I’ve got six things here showing what the Bible claims about itself.

1.    The first is that it claims to be the objective communication of God to man.

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2.    The Bible claims to be a unique, inspired revelation from God.

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Uniquely inspired. Verses like 2 Timothy 3:16. All Scripture is inspired by God. Literally, in the Greek, it says it’s breathed out by God. God exhales it and it goes into the minds of the writers of Scripture.

2 Peter 1:20–21 says that “… no prophecy of Scripture is a matter of one’s own interpretation.” What that means is they are not coming up with it on their own. The prophets did not originate the message; the last phrase—they were moved by the Holy Spirit as they spoke from God.

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Zechariah 7:12 is another fascinating verse. “And they made their hearts like flint [that’s talking about the Jews who have hardened their hearts toward God] so that they could not hear the law and the words which the Lord of hosts had sent by His Spirit through the former prophets.” Clear mention of two Persons of the Trinity there: the Lord of hosts Who sent by His Spirit through the prophets. That is what Peter is talking about, that these prophets were moved by God the Holy Spirit. So the Bible claims to be the objective revelation of God. It claims to be breathed out, or inspired, by God.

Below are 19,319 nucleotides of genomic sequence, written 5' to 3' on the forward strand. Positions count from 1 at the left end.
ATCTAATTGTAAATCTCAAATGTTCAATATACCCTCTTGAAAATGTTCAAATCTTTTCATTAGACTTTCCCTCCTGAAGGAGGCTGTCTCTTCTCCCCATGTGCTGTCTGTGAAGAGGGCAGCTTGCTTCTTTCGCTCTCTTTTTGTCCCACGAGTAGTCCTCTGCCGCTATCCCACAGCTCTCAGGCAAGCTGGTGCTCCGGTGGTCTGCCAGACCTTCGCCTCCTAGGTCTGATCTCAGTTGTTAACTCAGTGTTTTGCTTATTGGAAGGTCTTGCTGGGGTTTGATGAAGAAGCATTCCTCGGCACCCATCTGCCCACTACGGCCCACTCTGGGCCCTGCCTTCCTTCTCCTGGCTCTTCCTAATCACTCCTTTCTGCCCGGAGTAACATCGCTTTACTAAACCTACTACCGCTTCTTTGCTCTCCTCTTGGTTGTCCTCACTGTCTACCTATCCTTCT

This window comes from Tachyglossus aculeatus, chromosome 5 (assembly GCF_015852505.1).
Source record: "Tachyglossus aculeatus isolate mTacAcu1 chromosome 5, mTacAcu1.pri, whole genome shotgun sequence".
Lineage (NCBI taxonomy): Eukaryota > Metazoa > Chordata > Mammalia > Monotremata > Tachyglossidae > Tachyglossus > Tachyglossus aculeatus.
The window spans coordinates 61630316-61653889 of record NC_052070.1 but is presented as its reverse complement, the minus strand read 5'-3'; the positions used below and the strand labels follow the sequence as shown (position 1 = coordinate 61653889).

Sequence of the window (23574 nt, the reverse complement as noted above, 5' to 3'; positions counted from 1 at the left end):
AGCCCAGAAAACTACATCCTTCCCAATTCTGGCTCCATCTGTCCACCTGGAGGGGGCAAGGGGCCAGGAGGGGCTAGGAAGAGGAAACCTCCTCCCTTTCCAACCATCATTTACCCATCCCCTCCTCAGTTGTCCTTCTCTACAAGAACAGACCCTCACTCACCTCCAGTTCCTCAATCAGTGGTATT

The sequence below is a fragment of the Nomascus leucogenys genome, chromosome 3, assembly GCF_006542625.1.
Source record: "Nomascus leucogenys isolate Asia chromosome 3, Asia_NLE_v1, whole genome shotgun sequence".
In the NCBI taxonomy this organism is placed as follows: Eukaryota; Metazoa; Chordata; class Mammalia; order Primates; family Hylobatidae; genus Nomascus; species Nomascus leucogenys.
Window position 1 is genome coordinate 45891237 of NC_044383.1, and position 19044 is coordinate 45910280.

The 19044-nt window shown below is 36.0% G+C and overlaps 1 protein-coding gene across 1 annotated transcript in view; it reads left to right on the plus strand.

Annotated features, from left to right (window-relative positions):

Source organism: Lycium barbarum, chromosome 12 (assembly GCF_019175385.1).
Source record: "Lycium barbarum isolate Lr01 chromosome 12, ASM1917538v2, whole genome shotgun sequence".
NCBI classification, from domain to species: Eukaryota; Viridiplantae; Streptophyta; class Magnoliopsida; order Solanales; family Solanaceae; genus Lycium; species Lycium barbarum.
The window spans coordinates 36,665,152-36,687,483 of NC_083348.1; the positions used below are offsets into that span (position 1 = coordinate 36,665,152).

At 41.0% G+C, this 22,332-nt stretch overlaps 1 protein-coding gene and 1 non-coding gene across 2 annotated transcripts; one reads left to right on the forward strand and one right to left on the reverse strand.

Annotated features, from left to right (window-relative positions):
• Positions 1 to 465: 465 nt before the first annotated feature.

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That inspiration extends down to the minute details of Scripture. It’s not just the ideas. Because ideas are shaped by words; you change the words, you change the message. So it extends down to the very words, the grammar, and the details of the words.